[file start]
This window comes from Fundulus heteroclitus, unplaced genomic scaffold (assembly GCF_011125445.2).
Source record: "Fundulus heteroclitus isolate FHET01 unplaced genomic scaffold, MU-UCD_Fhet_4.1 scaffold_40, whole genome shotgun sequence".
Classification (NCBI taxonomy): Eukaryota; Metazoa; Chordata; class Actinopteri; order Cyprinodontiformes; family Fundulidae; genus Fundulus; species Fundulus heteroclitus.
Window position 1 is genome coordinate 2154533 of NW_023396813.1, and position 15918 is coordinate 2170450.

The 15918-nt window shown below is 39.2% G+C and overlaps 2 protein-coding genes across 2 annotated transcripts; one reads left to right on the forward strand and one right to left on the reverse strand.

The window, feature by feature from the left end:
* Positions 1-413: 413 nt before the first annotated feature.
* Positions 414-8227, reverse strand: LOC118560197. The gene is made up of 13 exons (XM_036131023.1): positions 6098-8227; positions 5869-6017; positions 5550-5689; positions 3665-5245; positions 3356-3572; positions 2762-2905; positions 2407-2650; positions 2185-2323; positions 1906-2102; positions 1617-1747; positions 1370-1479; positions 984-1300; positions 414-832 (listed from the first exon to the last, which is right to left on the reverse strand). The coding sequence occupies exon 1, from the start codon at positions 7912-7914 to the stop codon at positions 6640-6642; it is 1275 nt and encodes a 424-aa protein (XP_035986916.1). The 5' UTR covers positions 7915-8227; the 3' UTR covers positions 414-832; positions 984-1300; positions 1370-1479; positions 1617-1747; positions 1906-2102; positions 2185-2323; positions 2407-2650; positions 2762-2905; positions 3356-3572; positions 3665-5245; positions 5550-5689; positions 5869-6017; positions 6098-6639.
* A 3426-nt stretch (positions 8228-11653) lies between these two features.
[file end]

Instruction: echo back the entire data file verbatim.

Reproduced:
This window comes from Fundulus heteroclitus, unplaced genomic scaffold (assembly GCF_011125445.2).
Source record: "Fundulus heteroclitus isolate FHET01 unplaced genomic scaffold, MU-UCD_Fhet_4.1 scaffold_40, whole genome shotgun sequence".
Classification (NCBI taxonomy): Eukaryota; Metazoa; Chordata; class Actinopteri; order Cyprinodontiformes; family Fundulidae; genus Fundulus; species Fundulus heteroclitus.
Window position 1 is genome coordinate 2154533 of NW_023396813.1, and position 15918 is coordinate 2170450.

The 15918-nt window shown below is 39.2% G+C and overlaps 2 protein-coding genes across 2 annotated transcripts; one reads left to right on the forward strand and one right to left on the reverse strand.

The window, feature by feature from the left end:
* Positions 1-413: 413 nt before the first annotated feature.
* Positions 414-8227, reverse strand: LOC118560197. The gene is made up of 13 exons (XM_036131023.1): positions 6098-8227; positions 5869-6017; positions 5550-5689; positions 3665-5245; positions 3356-3572; positions 2762-2905; positions 2407-2650; positions 2185-2323; positions 1906-2102; positions 1617-1747; positions 1370-1479; positions 984-1300; positions 414-832 (listed from the first exon to the last, which is right to left on the reverse strand). The coding sequence occupies exon 1, from the start codon at positions 7912-7914 to the stop codon at positions 6640-6642; it is 1275 nt and encodes a 424-aa protein (XP_035986916.1). The 5' UTR covers positions 7915-8227; the 3' UTR covers positions 414-832; positions 984-1300; positions 1370-1479; positions 1617-1747; positions 1906-2102; positions 2185-2323; positions 2407-2650; positions 2762-2905; positions 3356-3572; positions 3665-5245; positions 5550-5689; positions 5869-6017; positions 6098-6639.
* A 3426-nt stretch (positions 8228-11653) lies between these two features.